06 Notes - Colloids

06 Notes - Colloids - a colloidal dispersion, the beam is...

Info iconThis preview shows page 1. Sign up to view the full content.

View Full Document Right Arrow Icon
Aim: What other types of homogeneous mixtures exist? QQ: Why does boiling point go up as a solute is added to a solvent? Do Now: What do mayonnaise, aerosol, marshmallow and cheese have in common? Other homogeneous mixtures can be classified by the size of the solute particles dissolved in them… Suspensions: large particles in solution that will eventually precipitate out Example: sand in water Colloidal Dispersions: formed when particles are larger than those in a solution, but smaller than a suspension Example: milk Examples of Colloidal Dispersions Aerosol – solid or liquid in gas Fog, smoke Foam – gas in liquid Whipped cream, marshmallow Emulsions – liquid in liquid Mayonnaise, hand cream Gels – liquid in solid Butter, Jell-O How can we differentiate between a colloidal dispersion and a solution? Tyndall Effect: when a beam of light is shown through a solution, the beam is not seen, when passed through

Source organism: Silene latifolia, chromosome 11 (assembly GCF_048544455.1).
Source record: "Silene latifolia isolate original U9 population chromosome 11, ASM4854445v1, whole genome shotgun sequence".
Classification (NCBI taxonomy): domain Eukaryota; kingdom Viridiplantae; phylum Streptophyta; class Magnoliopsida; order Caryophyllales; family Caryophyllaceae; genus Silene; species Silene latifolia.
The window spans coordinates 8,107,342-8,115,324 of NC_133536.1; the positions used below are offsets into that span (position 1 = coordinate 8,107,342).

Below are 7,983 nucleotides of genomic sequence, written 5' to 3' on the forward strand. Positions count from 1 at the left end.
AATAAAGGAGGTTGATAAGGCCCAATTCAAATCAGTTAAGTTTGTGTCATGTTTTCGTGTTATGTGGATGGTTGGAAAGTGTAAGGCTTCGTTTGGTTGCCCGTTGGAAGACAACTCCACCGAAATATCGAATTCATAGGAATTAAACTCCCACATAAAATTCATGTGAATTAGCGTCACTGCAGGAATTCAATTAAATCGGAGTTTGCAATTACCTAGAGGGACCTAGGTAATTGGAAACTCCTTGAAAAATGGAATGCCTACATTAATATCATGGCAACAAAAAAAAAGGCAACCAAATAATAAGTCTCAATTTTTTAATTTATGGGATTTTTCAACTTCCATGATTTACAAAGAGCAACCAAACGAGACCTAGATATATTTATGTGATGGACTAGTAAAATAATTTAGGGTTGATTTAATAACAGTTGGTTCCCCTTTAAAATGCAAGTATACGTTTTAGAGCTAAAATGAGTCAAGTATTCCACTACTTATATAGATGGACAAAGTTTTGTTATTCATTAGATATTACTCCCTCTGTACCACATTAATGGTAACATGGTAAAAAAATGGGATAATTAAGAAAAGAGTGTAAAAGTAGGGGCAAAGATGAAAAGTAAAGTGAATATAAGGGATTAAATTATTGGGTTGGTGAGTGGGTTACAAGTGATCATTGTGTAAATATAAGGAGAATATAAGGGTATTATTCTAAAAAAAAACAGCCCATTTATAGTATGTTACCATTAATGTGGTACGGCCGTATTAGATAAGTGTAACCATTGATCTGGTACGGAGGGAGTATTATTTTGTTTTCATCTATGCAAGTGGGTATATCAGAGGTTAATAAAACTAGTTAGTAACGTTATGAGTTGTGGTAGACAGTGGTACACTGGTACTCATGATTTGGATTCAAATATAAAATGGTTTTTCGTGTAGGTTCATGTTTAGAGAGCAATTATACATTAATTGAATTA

Background image of page 1
This is the end of the preview. Sign up to access the rest of the document.

Unformatted text preview: a colloidal dispersion, the beam is visible. Electrolytic Solutions: solutions of ionic salts in water – have the ability to conduct electricity Ionic salts break apart into mobile ions: NaCl (s) + H 2 O (l) Na + (aq) + Cl-(aq) Can an aqueous solution of sugar conduct electricity? No! Molecular solids do not produce ions when in solution. If there are no ions, the solution will not be conductive. Conclusions Other homogeneous mixtures exists: Suspensions – large particles that will settle out Colloidal Dispersions – particles larger than a solution, smaller than a suspension Use the Tyndall effect to differentiate between solutions and colloidal dispersions Electrolytic solutions: Are formed when an ionic salt dissolves in water Have the ability to conduct electricity...
View Full Document

This note was uploaded on 01/01/2012 for the course CHEM 101 taught by Professor Donahue during the Spring '11 term at Long Island U..

Ask a homework question - tutors are online